Alabama Political Reporter
The chairman of the House Ways and Means General Fund committee thinks the state could reduce Medicaid costs by putting the Alabama Medicaid Agency in the hands of a private firm.
The proposal has drawn criticism from physicians’ groups and an advocacy group for low-income Alabamians, both of which say there’s nothing left to cut in Medicaid except essential care.
Rep. Jim Barton, R-Mobile, said Thursday he has reached out to three companies — including Missouri-based Centene and Virginia-based Amerigroup — about the possibility of managing Medicaid.
The $1.7 billion General Fund, which provides state funding for the agency, could see an estimated $400 million shortfall in next year’s budget. Medicaid makes up about 18 percent of the General Fund, and its share of the Fund is expected to grow significantly in the next few years.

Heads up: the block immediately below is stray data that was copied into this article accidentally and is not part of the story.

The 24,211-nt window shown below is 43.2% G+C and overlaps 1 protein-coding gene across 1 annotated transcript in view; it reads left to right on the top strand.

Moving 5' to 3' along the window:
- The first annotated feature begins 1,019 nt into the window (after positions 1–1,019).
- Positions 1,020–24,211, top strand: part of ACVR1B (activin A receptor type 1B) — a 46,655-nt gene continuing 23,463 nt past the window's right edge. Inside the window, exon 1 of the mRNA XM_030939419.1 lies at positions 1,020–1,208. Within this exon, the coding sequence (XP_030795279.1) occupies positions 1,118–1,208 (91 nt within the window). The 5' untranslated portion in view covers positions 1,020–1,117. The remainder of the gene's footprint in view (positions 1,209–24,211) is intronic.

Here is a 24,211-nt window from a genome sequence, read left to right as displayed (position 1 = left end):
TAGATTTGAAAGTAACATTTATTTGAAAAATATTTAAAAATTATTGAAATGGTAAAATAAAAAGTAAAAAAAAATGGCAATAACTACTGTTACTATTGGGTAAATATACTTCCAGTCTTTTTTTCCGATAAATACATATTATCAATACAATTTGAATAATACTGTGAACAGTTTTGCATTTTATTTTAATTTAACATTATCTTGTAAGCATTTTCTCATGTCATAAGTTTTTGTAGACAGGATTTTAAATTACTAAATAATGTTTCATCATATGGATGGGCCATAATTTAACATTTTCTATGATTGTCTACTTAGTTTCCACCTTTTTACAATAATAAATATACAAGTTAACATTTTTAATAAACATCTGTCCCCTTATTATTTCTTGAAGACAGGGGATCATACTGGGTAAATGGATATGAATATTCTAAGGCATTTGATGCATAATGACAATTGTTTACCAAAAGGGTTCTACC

Barton said he wanted to see better management of Medicaid resources and felt that a privately run company would best do that.
“I’m a private-sector guy,” Barton said. “I think the private sector nine out of 10 times can do a better job than an agency. That’s who I am.”
Managed care companies generally seek savings by attempting to reduce utilization of unnecessary services. Centene and Amerigroup have been aggressive in winning Medicaid management contracts around the country in the past year. Both companies received contracts worth up to $1 billion from Texas in August, and last week scored contracts to run Washington state’s Medicaid Agency.